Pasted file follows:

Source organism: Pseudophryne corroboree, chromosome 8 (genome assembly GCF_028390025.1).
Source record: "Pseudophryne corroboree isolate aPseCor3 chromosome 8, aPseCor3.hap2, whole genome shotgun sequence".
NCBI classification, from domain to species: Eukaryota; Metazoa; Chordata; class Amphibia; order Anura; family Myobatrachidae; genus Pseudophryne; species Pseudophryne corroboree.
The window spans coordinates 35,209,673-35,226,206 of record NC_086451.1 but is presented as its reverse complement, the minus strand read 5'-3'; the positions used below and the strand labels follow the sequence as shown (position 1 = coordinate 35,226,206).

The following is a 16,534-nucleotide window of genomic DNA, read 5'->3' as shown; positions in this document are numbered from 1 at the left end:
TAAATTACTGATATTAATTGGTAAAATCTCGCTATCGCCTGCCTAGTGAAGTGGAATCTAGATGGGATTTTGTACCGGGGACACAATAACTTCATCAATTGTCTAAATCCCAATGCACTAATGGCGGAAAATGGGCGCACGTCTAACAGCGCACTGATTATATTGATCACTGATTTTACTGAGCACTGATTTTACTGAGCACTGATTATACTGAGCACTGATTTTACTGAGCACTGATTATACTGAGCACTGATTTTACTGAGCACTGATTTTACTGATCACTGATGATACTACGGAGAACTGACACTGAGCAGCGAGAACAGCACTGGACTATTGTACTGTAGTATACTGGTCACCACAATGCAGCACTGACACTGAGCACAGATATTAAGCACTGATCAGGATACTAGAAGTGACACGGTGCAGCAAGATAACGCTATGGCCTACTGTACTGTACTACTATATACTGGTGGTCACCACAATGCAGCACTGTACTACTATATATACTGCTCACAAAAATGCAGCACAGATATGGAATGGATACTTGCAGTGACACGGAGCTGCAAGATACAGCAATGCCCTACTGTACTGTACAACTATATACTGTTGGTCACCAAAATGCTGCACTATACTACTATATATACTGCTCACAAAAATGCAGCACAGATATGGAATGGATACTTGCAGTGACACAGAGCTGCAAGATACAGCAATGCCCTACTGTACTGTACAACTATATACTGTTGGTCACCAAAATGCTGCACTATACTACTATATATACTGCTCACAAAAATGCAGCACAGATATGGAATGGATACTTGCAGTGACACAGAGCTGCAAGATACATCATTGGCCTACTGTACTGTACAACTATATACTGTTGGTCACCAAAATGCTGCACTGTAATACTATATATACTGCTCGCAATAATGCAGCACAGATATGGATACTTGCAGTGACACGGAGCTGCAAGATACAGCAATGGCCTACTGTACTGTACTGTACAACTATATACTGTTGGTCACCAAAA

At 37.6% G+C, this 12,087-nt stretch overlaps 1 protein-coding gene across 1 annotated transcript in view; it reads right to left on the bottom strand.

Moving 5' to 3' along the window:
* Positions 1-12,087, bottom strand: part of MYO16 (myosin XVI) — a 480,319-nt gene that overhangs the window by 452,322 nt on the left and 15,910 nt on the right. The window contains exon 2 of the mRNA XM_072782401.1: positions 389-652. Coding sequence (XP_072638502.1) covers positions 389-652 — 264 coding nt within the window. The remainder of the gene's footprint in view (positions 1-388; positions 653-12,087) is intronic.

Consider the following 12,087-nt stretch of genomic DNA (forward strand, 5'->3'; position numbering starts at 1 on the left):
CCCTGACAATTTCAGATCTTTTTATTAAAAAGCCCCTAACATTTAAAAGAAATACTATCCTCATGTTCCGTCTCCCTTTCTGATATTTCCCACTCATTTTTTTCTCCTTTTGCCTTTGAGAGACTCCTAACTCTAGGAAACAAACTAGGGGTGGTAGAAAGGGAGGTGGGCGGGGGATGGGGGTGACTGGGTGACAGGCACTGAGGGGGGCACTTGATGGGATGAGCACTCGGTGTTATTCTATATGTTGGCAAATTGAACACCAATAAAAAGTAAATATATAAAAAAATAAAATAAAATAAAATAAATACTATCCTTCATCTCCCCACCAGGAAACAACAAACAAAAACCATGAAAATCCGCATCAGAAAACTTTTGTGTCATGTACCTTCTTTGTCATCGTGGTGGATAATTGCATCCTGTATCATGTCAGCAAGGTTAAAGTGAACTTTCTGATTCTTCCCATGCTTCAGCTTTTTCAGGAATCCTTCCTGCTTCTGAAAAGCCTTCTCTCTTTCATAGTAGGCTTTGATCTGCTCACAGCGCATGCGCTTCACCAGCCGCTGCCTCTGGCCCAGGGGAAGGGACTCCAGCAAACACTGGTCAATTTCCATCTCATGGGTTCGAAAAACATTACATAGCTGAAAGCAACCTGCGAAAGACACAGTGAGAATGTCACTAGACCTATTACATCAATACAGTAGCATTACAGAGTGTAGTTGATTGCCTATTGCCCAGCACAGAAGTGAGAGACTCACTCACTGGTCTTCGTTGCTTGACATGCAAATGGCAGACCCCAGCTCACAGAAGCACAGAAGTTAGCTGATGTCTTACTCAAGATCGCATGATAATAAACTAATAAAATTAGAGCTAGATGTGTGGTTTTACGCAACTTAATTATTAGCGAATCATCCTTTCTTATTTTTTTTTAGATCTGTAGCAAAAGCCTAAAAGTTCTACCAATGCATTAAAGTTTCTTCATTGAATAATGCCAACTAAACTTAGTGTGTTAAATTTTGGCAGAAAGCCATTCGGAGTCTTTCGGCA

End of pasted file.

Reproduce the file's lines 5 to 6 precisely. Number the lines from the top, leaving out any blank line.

The following is a 16,534-nucleotide window of genomic DNA, read 5'->3' as shown; positions in this document are numbered from 1 at the left end:
TAAATTACTGATATTAATTGGTAAAATCTCGCTATCGCCTGCCTAGTGAAGTGGAATCTAGATGGGATTTTGTACCGGGGACACAATAACTTCATCAATTGTCTAAATCCCAATGCACTAATGGCGGAAAATGGGCGCACGTCTAACAGCGCACTGATTATATTGATCACTGATTTTACTGAGCACTGATTTTACTGAGCACTGATTATACTGAGCACTGATTTTACTGAGCACTGATTATACTGAGCACTGATTTTACTGAGCACTGATTTTACTGATCACTGATGATACTACGGAGAACTGACACTGAGCAGCGAGAACAGCACTGGACTATTGTACTGTAGTATACTGGTCACCACAATGCAGCACTGACACTGAGCACAGATATTAAGCACTGATCAGGATACTAGAAGTGACACGGTGCAGCAAGATAACGCTATGGCCTACTGTACTGTACTACTATATACTGGTGGTCACCACAATGCAGCACTGTACTACTATATATACTGCTCACAAAAATGCAGCACAGATATGGAATGGATACTTGCAGTGACACGGAGCTGCAAGATACAGCAATGCCCTACTGTACTGTACAACTATATACTGTTGGTCACCAAAATGCTGCACTATACTACTATATATACTGCTCACAAAAATGCAGCACAGATATGGAATGGATACTTGCAGTGACACAGAGCTGCAAGATACAGCAATGCCCTACTGTACTGTACAACTATATACTGTTGGTCACCAAAATGCTGCACTATACTACTATATATACTGCTCACAAAAATGCAGCACAGATATGGAATGGATACTTGCAGTGACACAGAGCTGCAAGATACATCATTGGCCTACTGTACTGTACAACTATATACTGTTGGTCACCAAAATGCTGCACTGTAATACTATATATACTGCTCGCAATAATGCAGCACAGATATGGATACTTGCAGTGACACGGAGCTGCAAGATACAGCAATGGCCTACTGTACTGTACTGTACAACTATATACTGTTGGTCACCAAAA